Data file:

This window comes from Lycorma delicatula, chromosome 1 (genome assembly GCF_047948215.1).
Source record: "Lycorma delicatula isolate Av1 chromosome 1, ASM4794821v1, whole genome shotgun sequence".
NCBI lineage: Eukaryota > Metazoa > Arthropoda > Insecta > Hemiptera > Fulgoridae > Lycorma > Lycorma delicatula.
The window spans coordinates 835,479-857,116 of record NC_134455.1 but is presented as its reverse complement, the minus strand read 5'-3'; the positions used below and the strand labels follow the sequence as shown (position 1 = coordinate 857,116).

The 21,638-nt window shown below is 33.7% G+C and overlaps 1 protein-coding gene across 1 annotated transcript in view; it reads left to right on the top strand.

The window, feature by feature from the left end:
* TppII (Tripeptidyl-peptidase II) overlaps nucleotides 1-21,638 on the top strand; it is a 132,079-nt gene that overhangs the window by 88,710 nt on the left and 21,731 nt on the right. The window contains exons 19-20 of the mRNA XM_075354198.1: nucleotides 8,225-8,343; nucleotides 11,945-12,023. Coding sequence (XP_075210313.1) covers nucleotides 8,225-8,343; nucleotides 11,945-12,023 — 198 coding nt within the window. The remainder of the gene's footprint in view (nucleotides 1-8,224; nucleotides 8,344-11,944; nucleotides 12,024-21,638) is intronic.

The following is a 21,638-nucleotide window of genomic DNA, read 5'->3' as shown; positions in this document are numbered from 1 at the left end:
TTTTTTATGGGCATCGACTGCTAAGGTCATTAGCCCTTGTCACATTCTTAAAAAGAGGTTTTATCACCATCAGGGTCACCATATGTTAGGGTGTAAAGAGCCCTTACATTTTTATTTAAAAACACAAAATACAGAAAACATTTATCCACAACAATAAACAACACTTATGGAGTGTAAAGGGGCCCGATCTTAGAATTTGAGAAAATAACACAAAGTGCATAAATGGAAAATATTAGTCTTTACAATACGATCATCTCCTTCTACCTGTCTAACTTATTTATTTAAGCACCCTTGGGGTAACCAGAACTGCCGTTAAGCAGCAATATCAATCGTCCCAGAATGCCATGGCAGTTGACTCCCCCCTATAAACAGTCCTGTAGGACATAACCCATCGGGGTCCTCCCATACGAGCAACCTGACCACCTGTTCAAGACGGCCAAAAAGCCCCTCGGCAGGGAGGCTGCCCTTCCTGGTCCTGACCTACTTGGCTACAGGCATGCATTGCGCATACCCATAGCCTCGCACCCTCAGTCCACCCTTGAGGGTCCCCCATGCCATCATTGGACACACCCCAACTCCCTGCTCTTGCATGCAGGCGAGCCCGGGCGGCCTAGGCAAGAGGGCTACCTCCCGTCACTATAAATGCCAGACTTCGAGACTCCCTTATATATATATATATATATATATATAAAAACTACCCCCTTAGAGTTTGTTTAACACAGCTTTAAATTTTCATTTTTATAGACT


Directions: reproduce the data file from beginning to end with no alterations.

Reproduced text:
This window comes from Lycorma delicatula, chromosome 1 (genome assembly GCF_047948215.1).
Source record: "Lycorma delicatula isolate Av1 chromosome 1, ASM4794821v1, whole genome shotgun sequence".
NCBI lineage: Eukaryota > Metazoa > Arthropoda > Insecta > Hemiptera > Fulgoridae > Lycorma > Lycorma delicatula.
The window spans coordinates 835,479-857,116 of record NC_134455.1 but is presented as its reverse complement, the minus strand read 5'-3'; the positions used below and the strand labels follow the sequence as shown (position 1 = coordinate 857,116).

The 21,638-nt window shown below is 33.7% G+C and overlaps 1 protein-coding gene across 1 annotated transcript in view; it reads left to right on the top strand.

The window, feature by feature from the left end:
* TppII (Tripeptidyl-peptidase II) overlaps nucleotides 1-21,638 on the top strand; it is a 132,079-nt gene that overhangs the window by 88,710 nt on the left and 21,731 nt on the right. The window contains exons 19-20 of the mRNA XM_075354198.1: nucleotides 8,225-8,343; nucleotides 11,945-12,023. Coding sequence (XP_075210313.1) covers nucleotides 8,225-8,343; nucleotides 11,945-12,023 — 198 coding nt within the window. The remainder of the gene's footprint in view (nucleotides 1-8,224; nucleotides 8,344-11,944; nucleotides 12,024-21,638) is intronic.

The following is a 21,638-nucleotide window of genomic DNA, read 5'->3' as shown; positions in this document are numbered from 1 at the left end:
TTTTTTATGGGCATCGACTGCTAAGGTCATTAGCCCTTGTCACATTCTTAAAAAGAGGTTTTATCACCATCAGGGTCACCATATGTTAGGGTGTAAAGAGCCCTTACATTTTTATTTAAAAACACAAAATACAGAAAACATTTATCCACAACAATAAACAACACTTATGGAGTGTAAAGGGGCCCGATCTTAGAATTTGAGAAAATAACACAAAGTGCATAAATGGAAAATATTAGTCTTTACAATACGATCATCTCCTTCTACCTGTCTAACTTATTTATTTAAGCACCCTTGGGGTAACCAGAACTGCCGTTAAGCAGCAATATCAATCGTCCCAGAATGCCATGGCAGTTGACTCCCCCCTATAAACAGTCCTGTAGGACATAACCCATCGGGGTCCTCCCATACGAGCAACCTGACCACCTGTTCAAGACGGCCAAAAAGCCCCTCGGCAGGGAGGCTGCCCTTCCTGGTCCTGACCTACTTGGCTACAGGCATGCATTGCGCATACCCATAGCCTCGCACCCTCAGTCCACCCTTGAGGGTCCCCCATGCCATCATTGGACACACCCCAACTCCCTGCTCTTGCATGCAGGCGAGCCCGGGCGGCCTAGGCAAGAGGGCTACCTCCCGTCACTATAAATGCCAGACTTCGAGACTCCCTTATATATATATATATATATATATATAAAAACTACCCCCTTAGAGTTTGTTTAACACAGCTTTAAATTTTCATTTTTATAGACT